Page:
To investigate oscillation modes of 1D and 2D vortex core structures, we obtained the fast Fourier transformation (FFT) power spectra for the VC2 and VC3 structures from experimental data taken by MTXM measurements (See Fig. 4a and Methods). The blue and red lines in Fig. 4a indicate the FFT power spectrum for the VC2 and VC3 structures, respectively. The peaks in FFT power spectra denoted by black arrows indicate individual oscillation modes of vortex core structures. It clearly shows that the number and the frequency of oscillation modes of 1D vortex core structure are different from that of 2D vortex core structure. As the dimension of the vortex core structure changes from 1D to 2D, the oscillation mode of sub-GHz frequency appears. To understand the experimentally observed tuned oscillation modes according to the dimensional change of the vortex core structures in detail, we performed micromagnetic simulations (See Fig. 4b and Methods). Figure 4b shows FFT power spectra for the vortex core structures with varying Hx obtained from the micromagnetic simulation. Each branch in FFT power spectra indicates an individual oscillation mode of vortex core structures. The frequencies of two oscillation modes in the low field region (Hx < 12 mT) where VC1 structure is stabilized, are rarely changed. However, at 12 mT ≤ Hx < 15 mT where VC2 structure is formed, the frequencies of both oscillation modes alter, which suggests that the shape change of the vortex core structure such as the expansion of the core observed in VC2 structure results in the change of oscillation frequency. More importantly, the drastic change of the FFT power spectra is witnessed around Hx = 15 mT where the dimensional change of the vortex core structure occurs. For 1D vortex core structures, VC1 and VC2 structures (Hx < 15 mT), there are only two distinct modes denoted by $${{{\mathrm{F}}}}_0^{1{{{\mathrm{D}}}}}$$ and $${{{\mathrm{F}}}}_1^{1{{{\mathrm{D}}}}}$$ with large and small powers. When the 1D vortex core structure is transformed into the 2D vortex core structure (Hx > 15 mT) and the VC3 structure is established, various oscillation modes over a wide range of frequencies from MHz to sub-GHz appear. The $${{{\mathrm{F}}}}_0^{1{{{\mathrm{D}}}}}$$ and $${{{\mathrm{F}}}}_1^{1{{{\mathrm{D}}}}}$$ modes are split into five modes, denoted by $${{{\mathrm{F}}}}_0^{2{{{\mathrm{D}}}}}$$, $${{{\mathrm{F}}}}_1^{2{{{\mathrm{D}}}}}$$, $${{{\mathrm{F}}}}_2^{2{{{\mathrm{D}}}}}$$, $${{{\mathrm{F}}}}_3^{2{{{\mathrm{D}}}}}$$, and $${{{\mathrm{F}}}}_4^{2{{{\mathrm{D}}}}}$$ (Fig. 4b). It can be noticed that the FFT power spectrum of VC3 structure obtained by micromagnetic simulations exhibits five oscillation modes, unlike experimental result that shows three oscillation modes. This is because of the better frequency resolution (0.01 GHz) of the FFT power spectra of the micromagnetic simulation than that (0.091 GHz) of the experiment (See Methods).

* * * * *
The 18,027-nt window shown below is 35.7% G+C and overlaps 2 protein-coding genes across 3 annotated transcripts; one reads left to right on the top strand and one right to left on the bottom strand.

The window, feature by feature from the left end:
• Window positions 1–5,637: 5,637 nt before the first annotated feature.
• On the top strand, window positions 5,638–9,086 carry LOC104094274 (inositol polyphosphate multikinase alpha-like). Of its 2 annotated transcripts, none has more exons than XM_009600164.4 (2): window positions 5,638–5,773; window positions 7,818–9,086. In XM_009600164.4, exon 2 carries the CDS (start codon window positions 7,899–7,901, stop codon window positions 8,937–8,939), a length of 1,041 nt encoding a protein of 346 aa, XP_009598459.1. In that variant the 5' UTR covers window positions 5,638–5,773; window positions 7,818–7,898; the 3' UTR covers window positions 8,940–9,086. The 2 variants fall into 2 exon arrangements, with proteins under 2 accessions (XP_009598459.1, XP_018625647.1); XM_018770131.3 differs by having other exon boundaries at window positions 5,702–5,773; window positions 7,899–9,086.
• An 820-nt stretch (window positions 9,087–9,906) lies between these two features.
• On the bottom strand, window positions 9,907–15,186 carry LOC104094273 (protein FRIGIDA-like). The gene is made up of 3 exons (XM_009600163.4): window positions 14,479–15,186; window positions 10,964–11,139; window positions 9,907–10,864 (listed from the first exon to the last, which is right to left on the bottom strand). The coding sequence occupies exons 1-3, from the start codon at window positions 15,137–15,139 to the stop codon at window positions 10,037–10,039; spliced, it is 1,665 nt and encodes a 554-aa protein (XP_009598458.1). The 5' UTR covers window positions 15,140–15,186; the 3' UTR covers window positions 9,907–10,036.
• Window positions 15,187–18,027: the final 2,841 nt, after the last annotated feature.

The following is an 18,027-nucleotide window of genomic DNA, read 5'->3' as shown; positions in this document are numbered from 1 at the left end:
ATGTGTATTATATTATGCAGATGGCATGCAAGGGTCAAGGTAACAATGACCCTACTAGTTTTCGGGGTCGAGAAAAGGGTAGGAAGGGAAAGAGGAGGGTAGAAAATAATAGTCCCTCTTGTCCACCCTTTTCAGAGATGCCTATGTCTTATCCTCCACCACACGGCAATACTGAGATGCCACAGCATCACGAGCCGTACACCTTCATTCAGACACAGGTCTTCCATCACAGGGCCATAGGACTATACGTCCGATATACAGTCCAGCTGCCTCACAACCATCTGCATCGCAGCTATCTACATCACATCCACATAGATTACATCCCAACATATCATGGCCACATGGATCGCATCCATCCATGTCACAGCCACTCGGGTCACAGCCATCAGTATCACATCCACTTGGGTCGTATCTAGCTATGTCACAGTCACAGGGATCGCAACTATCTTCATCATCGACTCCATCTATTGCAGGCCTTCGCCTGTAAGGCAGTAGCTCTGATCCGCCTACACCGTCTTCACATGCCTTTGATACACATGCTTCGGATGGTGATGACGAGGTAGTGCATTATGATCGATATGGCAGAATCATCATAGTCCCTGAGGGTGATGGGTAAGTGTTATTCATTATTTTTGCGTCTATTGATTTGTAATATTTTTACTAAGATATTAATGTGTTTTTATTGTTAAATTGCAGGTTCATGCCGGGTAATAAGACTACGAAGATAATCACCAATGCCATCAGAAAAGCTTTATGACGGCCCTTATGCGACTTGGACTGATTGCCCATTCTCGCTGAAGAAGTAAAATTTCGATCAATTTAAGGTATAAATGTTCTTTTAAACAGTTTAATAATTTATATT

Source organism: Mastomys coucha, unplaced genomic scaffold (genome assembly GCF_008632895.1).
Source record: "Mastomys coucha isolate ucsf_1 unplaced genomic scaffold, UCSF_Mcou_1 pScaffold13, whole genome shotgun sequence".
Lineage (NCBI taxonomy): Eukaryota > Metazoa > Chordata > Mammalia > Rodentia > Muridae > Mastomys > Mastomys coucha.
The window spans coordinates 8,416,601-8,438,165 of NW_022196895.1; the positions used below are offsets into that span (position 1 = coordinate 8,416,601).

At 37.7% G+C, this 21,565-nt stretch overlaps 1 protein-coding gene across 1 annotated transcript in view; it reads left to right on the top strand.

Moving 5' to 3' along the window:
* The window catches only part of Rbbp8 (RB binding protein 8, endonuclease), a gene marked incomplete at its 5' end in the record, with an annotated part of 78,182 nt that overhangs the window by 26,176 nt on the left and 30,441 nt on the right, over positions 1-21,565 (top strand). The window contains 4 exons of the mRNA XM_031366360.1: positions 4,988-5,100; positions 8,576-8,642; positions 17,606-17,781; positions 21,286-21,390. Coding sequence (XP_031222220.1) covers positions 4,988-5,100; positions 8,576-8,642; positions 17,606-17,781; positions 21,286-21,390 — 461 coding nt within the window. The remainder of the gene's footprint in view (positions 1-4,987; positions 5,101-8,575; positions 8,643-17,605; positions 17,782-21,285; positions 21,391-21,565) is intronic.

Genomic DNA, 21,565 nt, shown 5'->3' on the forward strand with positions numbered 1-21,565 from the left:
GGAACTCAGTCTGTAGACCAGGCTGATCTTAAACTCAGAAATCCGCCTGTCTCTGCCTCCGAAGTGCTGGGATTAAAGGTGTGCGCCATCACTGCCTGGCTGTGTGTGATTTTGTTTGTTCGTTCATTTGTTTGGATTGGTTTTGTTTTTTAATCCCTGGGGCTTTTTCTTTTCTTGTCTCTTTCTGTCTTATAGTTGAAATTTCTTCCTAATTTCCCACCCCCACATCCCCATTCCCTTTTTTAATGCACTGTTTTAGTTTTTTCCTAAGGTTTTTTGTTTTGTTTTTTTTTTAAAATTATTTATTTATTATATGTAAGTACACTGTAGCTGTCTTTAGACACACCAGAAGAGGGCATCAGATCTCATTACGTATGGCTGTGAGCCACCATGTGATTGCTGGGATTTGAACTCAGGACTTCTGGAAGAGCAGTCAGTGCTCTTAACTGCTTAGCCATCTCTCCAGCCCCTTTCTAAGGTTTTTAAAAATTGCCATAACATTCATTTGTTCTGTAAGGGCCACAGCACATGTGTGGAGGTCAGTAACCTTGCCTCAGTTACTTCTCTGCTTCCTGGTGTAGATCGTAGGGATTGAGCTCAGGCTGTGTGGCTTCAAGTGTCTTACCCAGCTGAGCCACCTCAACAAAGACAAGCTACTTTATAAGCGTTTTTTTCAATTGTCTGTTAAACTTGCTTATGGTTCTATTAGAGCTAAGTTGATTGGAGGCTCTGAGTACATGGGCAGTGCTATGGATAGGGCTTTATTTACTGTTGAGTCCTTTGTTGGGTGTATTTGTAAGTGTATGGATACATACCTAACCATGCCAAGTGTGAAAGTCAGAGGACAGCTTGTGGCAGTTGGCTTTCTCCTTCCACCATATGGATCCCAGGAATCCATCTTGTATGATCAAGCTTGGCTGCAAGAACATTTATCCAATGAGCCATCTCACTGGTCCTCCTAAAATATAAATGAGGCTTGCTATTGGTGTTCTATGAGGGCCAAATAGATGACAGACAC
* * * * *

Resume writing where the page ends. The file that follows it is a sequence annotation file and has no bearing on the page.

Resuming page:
The modes of 1D and 2D vortex core structures are schematically illustrated in Fig. 4c–e, which were confirmed by calculating inverse FFT corresponding to each oscillation mode (See Supplementary Figs. 4, 5, Supplementary Notes 3, 4). For the 1D vortex core structure (See Fig. 4c, Supplementary Fig. 4 and Supplementary Note 3), mode $${{{\mathrm{F}}}}_0^{1{{{\mathrm{D}}}}}$$ corresponds to the gyrotropic motion of the vortex core structure, which is uniformly excited in the thickness direction without any node. Mode $${{{\mathrm{F}}}}_1^{1{{{\mathrm{D}}}}}$$ still corresponds to the gyrotropic motion of the vortex core structure, but in this case, at the centre of the vortex core structure in the thickness direction, the gyrotropic motion is not excited due to the node formed at the centre of the vortex core structure. That is, modes $${{{\mathrm{F}}}}_0^{1{{{\mathrm{D}}}}}$$ and $${{{\mathrm{F}}}}_1^{1{{{\mathrm{D}}}}}$$ are the zeroth- and first-order gyrotropic modes of vortex core structures, respectively. The modes $${{{\mathrm{F}}}}_0^{2{{{\mathrm{D}}}}}$$, $${{{\mathrm{F}}}}_1^{2{{{\mathrm{D}}}}}$$, and $${{{\mathrm{F}}}}_2^{2{{{\mathrm{D}}}}}$$ of 2D vortex core structures (See Fig. 4d, Supplementary Fig. 5, and Supplementary Note 4) correspond to the gyrotropic motions of vortex cores on the top and bottom surfaces as well as the lateral motion of the domain wall. Similar to the modes of the 1D vortex core structure, mode $${{{\mathrm{F}}}}_0^{2{{{\mathrm{D}}}}}$$ corresponds to dynamic motion without a node, and mode $${{{\mathrm{F}}}}_1^{2{{{\mathrm{D}}}}}$$ represents dynamic motion including a node at the centre of the domain wall. In addition, it is found that the mode $${{{\mathrm{F}}}}_2^{2{{{\mathrm{D}}}}}$$ includes two nodes. Namely, the modes $${{{\mathrm{F}}}}_0^{2{{{\mathrm{D}}}}}$$, $${{{\mathrm{F}}}}_1^{2{{{\mathrm{D}}}}}$$, and $${{{\mathrm{F}}}}_2^{2{{{\mathrm{D}}}}}$$ are the zeroth-, first-, and second-order oscillation modes of the 2D vortex core structure, respectively. The modes $${{{\mathrm{F}}}}_3^{2{{{\mathrm{D}}}}}$$, and $${{{\mathrm{F}}}}_4^{2{{{\mathrm{D}}}}}$$ correspond to the modes where the spin-wave propagates along the domain wall while the gyrotropic motions of vortex cores occur on the top and bottom surfaces. The spin-waves in modes $${{{\mathrm{F}}}}_3^{2{{{\mathrm{D}}}}}$$ and $${{{\mathrm{F}}}}_4^{2{{{\mathrm{D}}}}}$$ have different oscillation phases from each other. In mode $${{{\mathrm{F}}}}_3^{2{{{\mathrm{D}}}}}$$, the vortex cores on the top surface shows the counter-clockwise (CCW) gyrotropic motion while the vortex cores on the bottom surface shows CW gyrotropic motion. In contrast, in mode $${{{\mathrm{F}}}}_4^{2{{{\mathrm{D}}}}}$$, both vortex cores on the top and bottom surfaces show CW gyrotropic motion (See Fig. 4e and Supplementary Note 4). The superposition of multiple oscillation modes is reflected by the flexure oscillation of the VC3 structure including noticeable motion change observed in the experiment. The results in Fig. 4 support that the oscillation properties of vortex core structures such as eigenfrequency, the number of oscillation modes, and the range of oscillation frequency, which are important features for developing vortex-based nano-oscillator, can be easily tuned by manipulating the shape and dimension of vortex core structure within a single magnetic disk.